|Kumusta ka po? (ku‧mus‧ta ka po?)||hi or hello||The formal version, is used mostly in writing and official documents.|
|Kamusta ka? (ka‧mus‧ta ka?)||hi or hello||Used in informal conversation. That is how it is commonly pronounced in Tagalog.|
Both phrases are direct translations of the English phrase “how are you?”, and it is how Filipinos usually greet each other. Ka, on the other hand, means ‘you’.
You can also use the words kamusta or kumusta by themselves, and ignore the word ‘ka’. However, it is more polite if you say the whole phrase, especially if you’re talking to strangers.
In case you didn’t know, the word kumusta is derived from the Spanish phrase cómo está, which also means “how are you?”.
When talking to someone in Tagalog, you might hear the words ‘po’ or ‘opo’ being said at the end of a sentence. These are words that are used to make the speaker seem more polite. Usually, they are used when someone is speaking with an older person, or someone with authority- like the police.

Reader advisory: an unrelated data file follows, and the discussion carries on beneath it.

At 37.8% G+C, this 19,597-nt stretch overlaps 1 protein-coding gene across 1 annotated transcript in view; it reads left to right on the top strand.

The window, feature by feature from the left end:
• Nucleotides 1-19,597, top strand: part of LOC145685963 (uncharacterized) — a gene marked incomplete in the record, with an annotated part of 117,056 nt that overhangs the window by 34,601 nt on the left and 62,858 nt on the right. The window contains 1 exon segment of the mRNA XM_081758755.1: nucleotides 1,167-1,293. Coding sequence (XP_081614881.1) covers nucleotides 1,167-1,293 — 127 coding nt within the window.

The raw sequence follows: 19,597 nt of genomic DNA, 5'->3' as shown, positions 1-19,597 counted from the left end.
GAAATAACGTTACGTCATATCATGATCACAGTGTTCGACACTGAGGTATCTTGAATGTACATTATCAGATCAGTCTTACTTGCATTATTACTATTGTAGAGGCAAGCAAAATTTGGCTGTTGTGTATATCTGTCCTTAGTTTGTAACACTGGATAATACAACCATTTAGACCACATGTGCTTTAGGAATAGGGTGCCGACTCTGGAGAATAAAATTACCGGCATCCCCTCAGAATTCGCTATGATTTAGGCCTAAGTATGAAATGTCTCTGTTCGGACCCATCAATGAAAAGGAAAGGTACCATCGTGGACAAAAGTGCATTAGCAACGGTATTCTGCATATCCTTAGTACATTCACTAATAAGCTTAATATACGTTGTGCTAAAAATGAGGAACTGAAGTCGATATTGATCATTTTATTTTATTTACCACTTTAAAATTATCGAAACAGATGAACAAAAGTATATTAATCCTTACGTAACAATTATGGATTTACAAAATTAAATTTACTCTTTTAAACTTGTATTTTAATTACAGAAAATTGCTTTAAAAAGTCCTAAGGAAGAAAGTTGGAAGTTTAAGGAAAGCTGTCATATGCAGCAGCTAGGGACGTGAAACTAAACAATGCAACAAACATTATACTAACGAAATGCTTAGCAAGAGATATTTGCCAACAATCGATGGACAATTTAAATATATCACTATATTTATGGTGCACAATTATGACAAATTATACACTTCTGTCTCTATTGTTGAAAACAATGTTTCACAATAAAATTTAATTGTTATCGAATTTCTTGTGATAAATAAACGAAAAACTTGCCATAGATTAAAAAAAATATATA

Let’s use the previous phrase we’ve learned as an example. To greet someone more politely in Tagalog, you can say:
Kamusta ka po? Or Kamusta po?
Similarly, ‘po’ and ‘opo’ are the polite Tagalog equivalent of ‘yes’ in English.
Just like other Asian countries, politeness is heavily emphasized in the Philippines, and it’s reflected in the many polite words in Tagalog. Here is one example of a polite greeting in Tagalog.
Mano po (ma‧no po)
While there is no direct translation for this phrase, it essentially has the same function as ‘hello’. However, the only time you should use this is when greeting an elderly person that you are being introduced to -or greeting an elder that you already know.
The phrase should also be spoken along with a hand gesture that is similar to kissing the hand of a lady. But instead of kissing, you take the hand and touch it with your forehead. Be careful who you do it to though, as someone who still wants to feel young might take offense (jokingly).
There are also Tagalog words that are used to greet someone at different times of the day. Let’s look at how you greet someone in Tagalog during the morning. Before saying ‘kamusta ka’, you can greet them first by saying: